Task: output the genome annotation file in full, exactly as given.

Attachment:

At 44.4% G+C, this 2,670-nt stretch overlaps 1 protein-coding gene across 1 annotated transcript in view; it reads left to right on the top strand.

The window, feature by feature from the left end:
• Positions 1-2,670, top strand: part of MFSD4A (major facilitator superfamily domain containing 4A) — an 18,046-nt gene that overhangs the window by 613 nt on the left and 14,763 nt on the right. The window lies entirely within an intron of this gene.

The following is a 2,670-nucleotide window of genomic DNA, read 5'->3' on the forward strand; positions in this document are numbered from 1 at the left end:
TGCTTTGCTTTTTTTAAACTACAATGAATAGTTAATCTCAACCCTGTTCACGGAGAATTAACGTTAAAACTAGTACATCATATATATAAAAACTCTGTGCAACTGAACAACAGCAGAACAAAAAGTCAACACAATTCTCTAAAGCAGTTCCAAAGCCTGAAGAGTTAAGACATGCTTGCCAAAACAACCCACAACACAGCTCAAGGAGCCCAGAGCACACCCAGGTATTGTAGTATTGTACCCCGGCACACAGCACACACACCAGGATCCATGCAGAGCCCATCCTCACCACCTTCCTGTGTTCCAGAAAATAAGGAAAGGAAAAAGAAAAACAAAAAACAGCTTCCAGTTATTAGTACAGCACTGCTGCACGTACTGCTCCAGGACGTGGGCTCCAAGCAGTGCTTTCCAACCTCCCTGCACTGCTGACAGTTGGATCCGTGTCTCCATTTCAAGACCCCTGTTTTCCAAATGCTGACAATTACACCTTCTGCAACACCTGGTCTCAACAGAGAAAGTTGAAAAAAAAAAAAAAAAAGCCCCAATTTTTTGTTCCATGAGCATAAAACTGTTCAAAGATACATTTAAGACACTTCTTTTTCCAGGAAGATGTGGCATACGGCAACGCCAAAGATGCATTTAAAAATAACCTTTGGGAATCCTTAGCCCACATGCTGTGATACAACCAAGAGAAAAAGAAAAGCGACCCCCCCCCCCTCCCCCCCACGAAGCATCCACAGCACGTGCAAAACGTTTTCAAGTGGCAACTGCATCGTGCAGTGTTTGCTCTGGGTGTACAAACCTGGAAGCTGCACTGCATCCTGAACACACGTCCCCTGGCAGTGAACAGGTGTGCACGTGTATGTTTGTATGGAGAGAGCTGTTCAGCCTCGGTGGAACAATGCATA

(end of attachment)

At 44.4% G+C, this 2,670-nt stretch overlaps 1 protein-coding gene across 1 annotated transcript in view; it reads left to right on the top strand.

The window, feature by feature from the left end:
• Positions 1-2,670, top strand: part of MFSD4A (major facilitator superfamily domain containing 4A) — an 18,046-nt gene that overhangs the window by 613 nt on the left and 14,763 nt on the right. The window lies entirely within an intron of this gene.

The following is a 2,670-nucleotide window of genomic DNA, read 5'->3' on the forward strand; positions in this document are numbered from 1 at the left end:
TGCTTTGCTTTTTTTAAACTACAATGAATAGTTAATCTCAACCCTGTTCACGGAGAATTAACGTTAAAACTAGTACATCATATATATAAAAACTCTGTGCAACTGAACAACAGCAGAACAAAAAGTCAACACAATTCTCTAAAGCAGTTCCAAAGCCTGAAGAGTTAAGACATGCTTGCCAAAACAACCCACAACACAGCTCAAGGAGCCCAGAGCACACCCAGGTATTGTAGTATTGTACCCCGGCACACAGCACACACACCAGGATCCATGCAGAGCCCATCCTCACCACCTTCCTGTGTTCCAGAAAATAAGGAAAGGAAAAAGAAAAACAAAAAACAGCTTCCAGTTATTAGTACAGCACTGCTGCACGTACTGCTCCAGGACGTGGGCTCCAAGCAGTGCTTTCCAACCTCCCTGCACTGCTGACAGTTGGATCCGTGTCTCCATTTCAAGACCCCTGTTTTCCAAATGCTGACAATTACACCTTCTGCAACACCTGGTCTCAACAGAGAAAGTTGAAAAAAAAAAAAAAAAAGCCCCAATTTTTTGTTCCATGAGCATAAAACTGTTCAAAGATACATTTAAGACACTTCTTTTTCCAGGAAGATGTGGCATACGGCAACGCCAAAGATGCATTTAAAAATAACCTTTGGGAATCCTTAGCCCACATGCTGTGATACAACCAAGAGAAAAAGAAAAGCGACCCCCCCCCCCTCCCCCCCACGAAGCATCCACAGCACGTGCAAAACGTTTTCAAGTGGCAACTGCATCGTGCAGTGTTTGCTCTGGGTGTACAAACCTGGAAGCTGCACTGCATCCTGAACACACGTCCCCTGGCAGTGAACAGGTGTGCACGTGTATGTTTGTATGGAGAGAGCTGTTCAGCCTCGGTGGAACAATGCATA